Below is my favorite smoothie recipe. Of course you could add a few of your favorite fruits: mango, papaya, pineapple, raspberry, blueberry, blackberry, etc… That’s what I love about smoothies, they are so versatile.
If you have any leftovers, you can place in a container and freeze. Later you can scrape it for a delicious fruit ice similar to a granita. A healthy and delicious sweet treat.
Today in yoga, our instructor read a Rumi poem called the guest house that really struck a chord with me. Enjoy!
THE GUEST HOUSE
This being human is a guest house.
Every morning a new arrival.
A joy, a depression, a meanness,
some momentary awareness comes
as an unexpected visitor.
Welcome and entertain them all!
Even if they are a crowd of sorrows,
who violently sweep your house
empty of its furniture,
still, treat each guest honorably.
He may be clearing you out
With Father’s Day coming up this weekend in the US, I am, of course, in a reflective mood, especially when it comes to my Dad. I lost my Dad years ago from heart disease. He was 52.
Was my Dad perfect, no. He was known to smoke and drink and swear and eat too much food and was an incredibly insular person towards most people. Most would call him a real son of a b@*%h. When it came to me though, my Dad had a tender heart.
Before I attended art school, I had never heard of the “intrinsic” value of something. Well, let me re-phrase that; I did not have a vocabulary word for the meaning of something that has more sentimental value than real value. Though I am good at getting rid of items once they are spent or tired, I do have a few items that I will never see myself letting go of.
One of these items is an old worn out camouflage shirt that was my Dad’s from the 1970’s. My Dad was a skinny dude back then and there are still tell tale signs of his personality within it, such as the worn out pocket on the front from his cigarette packs and the tag that reads “made in the U.S.A. (because everything he bought had to be made in the USA.)
In the early 90’s, I took it from his closet because it was fashionable for girls to wear camouflage (and flannel and doc martin’s and other various manly attire), but I ‘ve kept it all these years, certainly not because it is becoming of me and my figure, because it is a far cry from fashionable anymore, but because the 30+ year old fabric has been washed so many times that it has a softness to it that can’t be replicated, it is comfortable and cozy, and in a way, it makes me feel closer to my Dad even though he has been gone for a very long time.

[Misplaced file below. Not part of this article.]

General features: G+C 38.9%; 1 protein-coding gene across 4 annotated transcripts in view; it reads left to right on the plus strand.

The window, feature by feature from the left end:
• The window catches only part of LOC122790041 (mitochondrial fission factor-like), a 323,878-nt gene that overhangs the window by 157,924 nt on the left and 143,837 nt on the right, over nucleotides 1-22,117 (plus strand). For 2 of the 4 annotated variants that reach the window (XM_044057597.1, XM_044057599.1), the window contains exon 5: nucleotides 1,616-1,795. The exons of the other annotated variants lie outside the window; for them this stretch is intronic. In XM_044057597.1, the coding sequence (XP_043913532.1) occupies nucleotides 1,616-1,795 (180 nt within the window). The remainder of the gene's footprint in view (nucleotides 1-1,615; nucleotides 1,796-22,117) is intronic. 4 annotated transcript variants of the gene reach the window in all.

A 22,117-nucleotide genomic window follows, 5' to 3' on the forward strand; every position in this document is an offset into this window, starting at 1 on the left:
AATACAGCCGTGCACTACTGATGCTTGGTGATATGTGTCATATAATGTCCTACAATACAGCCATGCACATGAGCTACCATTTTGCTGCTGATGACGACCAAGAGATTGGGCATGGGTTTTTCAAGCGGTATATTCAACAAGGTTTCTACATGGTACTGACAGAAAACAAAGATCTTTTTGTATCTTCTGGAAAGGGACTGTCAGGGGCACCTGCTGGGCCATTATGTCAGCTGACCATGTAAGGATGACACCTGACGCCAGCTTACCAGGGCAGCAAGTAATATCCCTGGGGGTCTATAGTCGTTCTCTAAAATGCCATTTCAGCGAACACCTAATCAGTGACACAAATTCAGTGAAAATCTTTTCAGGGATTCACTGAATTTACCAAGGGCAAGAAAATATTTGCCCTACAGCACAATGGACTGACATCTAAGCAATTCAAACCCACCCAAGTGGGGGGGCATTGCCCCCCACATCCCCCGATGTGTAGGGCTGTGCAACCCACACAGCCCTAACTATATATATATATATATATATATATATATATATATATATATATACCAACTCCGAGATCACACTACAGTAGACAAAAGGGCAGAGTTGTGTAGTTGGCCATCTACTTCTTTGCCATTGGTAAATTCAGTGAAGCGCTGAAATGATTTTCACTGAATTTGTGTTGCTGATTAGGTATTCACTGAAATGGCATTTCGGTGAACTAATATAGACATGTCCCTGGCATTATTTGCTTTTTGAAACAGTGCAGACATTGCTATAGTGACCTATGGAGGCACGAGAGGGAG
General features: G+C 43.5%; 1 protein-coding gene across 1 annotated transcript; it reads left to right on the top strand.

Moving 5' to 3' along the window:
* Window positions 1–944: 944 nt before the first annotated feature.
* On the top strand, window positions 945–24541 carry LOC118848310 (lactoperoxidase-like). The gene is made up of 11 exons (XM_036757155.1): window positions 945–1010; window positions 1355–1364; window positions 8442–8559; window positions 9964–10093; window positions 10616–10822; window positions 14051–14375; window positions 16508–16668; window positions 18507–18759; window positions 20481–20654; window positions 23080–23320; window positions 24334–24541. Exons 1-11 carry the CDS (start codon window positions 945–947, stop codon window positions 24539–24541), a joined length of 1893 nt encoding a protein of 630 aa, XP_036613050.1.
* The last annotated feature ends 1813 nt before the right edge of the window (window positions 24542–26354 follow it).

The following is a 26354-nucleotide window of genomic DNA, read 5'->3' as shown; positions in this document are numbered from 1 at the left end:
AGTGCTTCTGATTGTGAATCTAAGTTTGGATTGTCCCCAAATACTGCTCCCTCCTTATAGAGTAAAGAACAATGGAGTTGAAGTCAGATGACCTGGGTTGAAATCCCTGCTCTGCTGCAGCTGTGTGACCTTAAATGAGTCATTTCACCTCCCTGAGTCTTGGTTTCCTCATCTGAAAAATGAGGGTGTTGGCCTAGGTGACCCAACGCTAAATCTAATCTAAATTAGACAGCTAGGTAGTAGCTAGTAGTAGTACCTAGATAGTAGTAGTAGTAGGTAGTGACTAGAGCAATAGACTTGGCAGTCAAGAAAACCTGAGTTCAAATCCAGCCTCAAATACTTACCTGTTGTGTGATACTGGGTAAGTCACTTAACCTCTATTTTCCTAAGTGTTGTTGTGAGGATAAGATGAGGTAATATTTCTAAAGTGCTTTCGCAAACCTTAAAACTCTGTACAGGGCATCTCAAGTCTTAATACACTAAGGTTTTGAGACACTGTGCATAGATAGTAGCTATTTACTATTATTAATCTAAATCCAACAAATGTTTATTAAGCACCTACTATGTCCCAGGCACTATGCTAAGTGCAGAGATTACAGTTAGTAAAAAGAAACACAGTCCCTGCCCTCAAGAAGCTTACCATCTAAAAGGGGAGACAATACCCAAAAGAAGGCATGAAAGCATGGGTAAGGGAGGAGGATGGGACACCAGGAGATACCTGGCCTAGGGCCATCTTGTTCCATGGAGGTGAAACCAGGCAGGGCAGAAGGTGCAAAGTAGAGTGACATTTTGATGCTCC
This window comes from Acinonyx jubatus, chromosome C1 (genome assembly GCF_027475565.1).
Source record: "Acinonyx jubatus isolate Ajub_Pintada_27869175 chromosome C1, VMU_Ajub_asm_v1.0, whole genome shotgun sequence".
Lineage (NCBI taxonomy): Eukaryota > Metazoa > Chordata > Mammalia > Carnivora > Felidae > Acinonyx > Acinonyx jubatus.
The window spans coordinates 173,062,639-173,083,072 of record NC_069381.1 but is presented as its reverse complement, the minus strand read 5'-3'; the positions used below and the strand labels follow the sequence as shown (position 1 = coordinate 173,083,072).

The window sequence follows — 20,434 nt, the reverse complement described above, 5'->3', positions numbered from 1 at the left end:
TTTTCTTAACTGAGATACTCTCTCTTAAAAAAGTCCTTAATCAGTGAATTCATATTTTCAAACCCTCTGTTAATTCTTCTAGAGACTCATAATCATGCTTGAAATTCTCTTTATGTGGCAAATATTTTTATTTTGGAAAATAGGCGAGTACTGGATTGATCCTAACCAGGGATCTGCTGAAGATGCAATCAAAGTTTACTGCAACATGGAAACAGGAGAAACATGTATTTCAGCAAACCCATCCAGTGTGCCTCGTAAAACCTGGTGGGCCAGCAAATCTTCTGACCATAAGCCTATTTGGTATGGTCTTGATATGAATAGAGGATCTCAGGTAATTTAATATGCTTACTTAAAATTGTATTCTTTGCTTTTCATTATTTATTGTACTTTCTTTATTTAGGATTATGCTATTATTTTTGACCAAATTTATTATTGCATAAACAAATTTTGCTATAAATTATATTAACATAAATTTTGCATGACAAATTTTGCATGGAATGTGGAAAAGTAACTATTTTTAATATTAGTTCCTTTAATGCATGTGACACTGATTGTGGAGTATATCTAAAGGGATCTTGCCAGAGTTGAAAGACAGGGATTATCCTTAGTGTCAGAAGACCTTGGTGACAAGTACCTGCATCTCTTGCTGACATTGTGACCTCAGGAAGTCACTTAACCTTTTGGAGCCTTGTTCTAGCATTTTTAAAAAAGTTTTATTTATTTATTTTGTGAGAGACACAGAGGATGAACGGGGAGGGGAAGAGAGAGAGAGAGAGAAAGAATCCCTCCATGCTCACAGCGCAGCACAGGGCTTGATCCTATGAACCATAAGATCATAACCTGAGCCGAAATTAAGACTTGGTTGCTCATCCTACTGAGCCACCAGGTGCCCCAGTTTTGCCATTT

Moving on with life and moving around the country, you sometimes are lucky enough to get glimpses of your old life in new and refreshing ways. As I have told you guys before, I have the fondest memories of peaches and a lot of them involve my Dad. Shaking peaches from our tree out beside the barn with my bare feet (he never made me wear shoes, because I hated them.) My Dad reaching in his back pocket to retrieve his ever present pocket knife to cut a peach into slices for me and him to share together in the early afternoon hours.
Living on the West Coast of the United States, peaches aren’t in season until much later in the year, so I don’t get to stand with the sun at my back savoring the memories of a fresh cut peach shared between me and my Dad.
Sometimes, I think my Dad gives me little gifts from wherever his spirit is now, I see little glimpses of him in everything and it’s good to feel like you have someone on your side out there somewhere, pushing you to move forward and make progress. Last week, I tried my first fresh nectarine and it was so similar to the taste of a perfectly ripe peach that my heart soared. What a wonderful gift for me.
I bought a few nectarines and used one of them along with fresh blueberries to make my beloved coffee cake, an adapted recipe of a simple sour cream coffee cake from the Joy of Cooking that I love to add cut up fruit to, especially peaches. So curl up to this comfortable, cozy dish and rejoice in the bounty of this earth and the people who have your back, even the ones who are whispers of wind that help fill your sails. Enjoy and Happy Father’s Day to the Dad’s out there, even the imperfect one’s.
After high school graduation, as with most young, burgeoning adults, my cousin and I went our separate ways. My cousin moved to New England with her Mom and I went off to college. It was to be expected, though we didn’t expect it, “home” would never be the same. We had experienced our whole lives there together. Sometimes I thought, can I ever go “home” again?
The short and simple of it is yes, in flashes. Three years after high school graduation, I was in New England sitting in a swivel barber chair. In the background, Madonna singing ”Holiday” from radio speakers. The familiar smell of hairspray heating up under the twist of a hot curling iron hangs in the air like the fond memories of our Grandma’s Beauty Shop. My cousin had followed in my Grandma’s footsteps and become a hair stylist. On this day, I was there as her Maid of Honor. I was a junior in college and I had mustered up just enough money for a plane ticket and a dress. I wouldn’t have missed it for the world. Though the surroundings were different, I couldn’t help but reminisce back to our childhood, fixing each other’s hair and painting each other’s nails. It was bittersweet. After her ceremony, she was glowing beautifully in her wedding gown and I knew in that moment that it wasn’t her that I should be worried about, but what was going to happen to me now that I felt I needed to step aside and let go.
The following recipe is reminiscent of the croissants and danishes that my cousin served while we getting our hair styled for the wedding.